The evidence-based revolution: donors and researchers call for rigorous evaluations to ensure that aid works
October 11, 2010
Dr. Orazio P. Attanasio, IFS;
Professor Sandy Oliver, University of London;
Dr. Patrick Nolen, University of Essex;
Dr. Thomas Clasen, LSHTM;
Miguel Székely Pardo, Ministry of Social Development, Mexico;
Thilde Stevens, Department of Social Development, South Africa
Each year billions of dollars are spent on development programs with little evidence on whether those programs are having any impact at all on things that matter to poor people, such as poverty, child mortality, maternal health or girl’s education. But academics and policy makers believe that an ‘evidence-based revolution’ is now imminent in international aid policy.
3ie and the London International Development Centre (LIDC) hosted a joint event to promote the use of evidence in aid policy. The event in UK also marked the launch of 3ie’s London office at LIDC’s headquarters in Gordon Square. The half-day conference, ‘Toward an evidence based development policy’, featured academics and policy makers from the UK, US, Mexico and South Africa and highlighted the lack of rigorous evidence in international development, the importance of closing knowledge gaps and the challenges of translating evidence into policy.
Highlighting the UK Department For International Development’s (DFID) commitment to evidence-based policy, Michael Anderson, the Director General of Research, Policy and International Relations at DFID said, “DFID is strongly committed to learning what works, testing our programmes with renewed rigour, and being honest about what does not work"
“It is my personal belief that the development venture is on the verge of going through an evidence-based revolution, so that 10 years from now we will have tested much more, will know much more about what works where and why, and will regard an evidence-based discussion as standard operating procedure. The work of 3ie will be critical to making that change,” he said.
Evidence can influence policy, particularly if evaluations of projects are based on rigorous methodologies and if implementers have the ability to scale-up these projects and replicate them elsewhere in the world, said Dr Rachel Glennerster, Executive Director of the Adbul Latif Jameel Poverty Action Lab at MIT. She cited an evaluation of a deworming programme in a part of Kenya, which showed how deworming increases school attendance by 25 per cent. The intervention, which only costs US 50 cents per child per year, has grown to cover 3.7 million children in Kenya and two million in the state of Andhra Pradesh, India.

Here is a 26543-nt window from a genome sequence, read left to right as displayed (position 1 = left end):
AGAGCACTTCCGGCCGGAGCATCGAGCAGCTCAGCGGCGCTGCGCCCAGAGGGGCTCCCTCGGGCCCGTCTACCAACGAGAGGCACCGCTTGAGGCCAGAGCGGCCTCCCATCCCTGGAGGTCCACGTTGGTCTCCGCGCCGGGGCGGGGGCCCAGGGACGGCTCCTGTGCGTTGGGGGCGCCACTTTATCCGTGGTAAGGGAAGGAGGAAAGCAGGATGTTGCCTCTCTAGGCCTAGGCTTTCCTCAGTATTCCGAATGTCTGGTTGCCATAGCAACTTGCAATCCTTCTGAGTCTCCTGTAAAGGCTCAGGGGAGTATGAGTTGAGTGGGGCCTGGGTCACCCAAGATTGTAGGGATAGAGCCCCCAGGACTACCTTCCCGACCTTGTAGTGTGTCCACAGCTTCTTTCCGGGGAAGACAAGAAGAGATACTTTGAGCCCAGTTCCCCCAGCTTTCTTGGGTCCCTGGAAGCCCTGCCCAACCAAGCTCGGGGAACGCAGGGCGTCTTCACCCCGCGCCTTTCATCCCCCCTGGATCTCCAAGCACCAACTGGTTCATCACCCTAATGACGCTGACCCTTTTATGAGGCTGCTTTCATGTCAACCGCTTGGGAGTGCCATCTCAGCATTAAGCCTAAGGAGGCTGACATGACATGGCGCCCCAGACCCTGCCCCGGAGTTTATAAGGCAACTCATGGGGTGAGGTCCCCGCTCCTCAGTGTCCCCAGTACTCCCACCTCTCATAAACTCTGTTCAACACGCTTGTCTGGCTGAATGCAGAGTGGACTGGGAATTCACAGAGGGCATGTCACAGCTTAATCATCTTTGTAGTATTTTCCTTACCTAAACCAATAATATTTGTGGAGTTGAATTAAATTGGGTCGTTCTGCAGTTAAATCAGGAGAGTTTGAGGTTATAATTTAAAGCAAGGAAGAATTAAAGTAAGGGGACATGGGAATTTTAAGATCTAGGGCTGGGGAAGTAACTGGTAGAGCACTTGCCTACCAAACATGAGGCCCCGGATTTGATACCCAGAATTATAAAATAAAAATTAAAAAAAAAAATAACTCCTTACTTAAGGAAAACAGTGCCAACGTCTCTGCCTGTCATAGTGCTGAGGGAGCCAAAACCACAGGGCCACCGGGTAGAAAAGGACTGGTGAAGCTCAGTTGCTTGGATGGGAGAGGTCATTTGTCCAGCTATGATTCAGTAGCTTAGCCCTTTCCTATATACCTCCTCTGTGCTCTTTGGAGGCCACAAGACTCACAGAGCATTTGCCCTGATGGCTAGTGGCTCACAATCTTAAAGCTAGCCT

Emphasising the importance of impact evaluations in the water and sanitation sector, Dr Thomas Clasen of the London School of Hygiene and Tropical Medicine said that much of the work to date has been focused on increasing coverage. “Rigorous impact evaluations are needed to identify and scale up those targeted interventions that actually deliver sustainable improvements in health and development," he said.
Bringing in the perspective of a policy maker was Miguel Székely Pardo, former Undersecretary for Planning and Evaluation at the Ministry of Social Development, Mexico who said that 3ie’s activities were necessary to fill information gaps and support policy-making, especially as policy decisions are “seldom” based on scientific evidence.
Download agenda.pdf (35.4 KB)
Dr. Orazio P. Attanasio, Department of Economics, UCL and Institute for Fiscal Studies (IFS) Impact evaluation, Policy making and Academic research: Some Reflections and Examples (346.4 KB)
Professor Sandy Oliver, Institute of Education, University of London Systematic Reviews as a Source of Useful Evidence: The Experience of the EPPI-centre (9.6 MB)
Dr. Patrick Nolen, University of Essex Surviving the Big One: Recovery after the 2008 Sichuan Earthquake (915.2 KB)
Dr. Thomas Clasen, London School of Hygiene and Tropical Medicine (LSHTM) Using Evidence to Drive Health Interventions: The Case of Household Water Treatment (7.1 MB)
Miguel Székely Pardo, Ministry of Social Development, Mexico The Use of Evidence in Developing Countries: Experiences and Challenges (26.8 KB)
Thilde Stevens, Department of Social Development, South Africa The Use of Evidence in Developing Countries: (South African) Experiences and Challenges (6.2 MB)
Rachel Glennerster, Abdul Latif Jameel Poverty Action Lab (JPAL) Using Randomized Evaluations to Inform Development Policy (1.4 MB)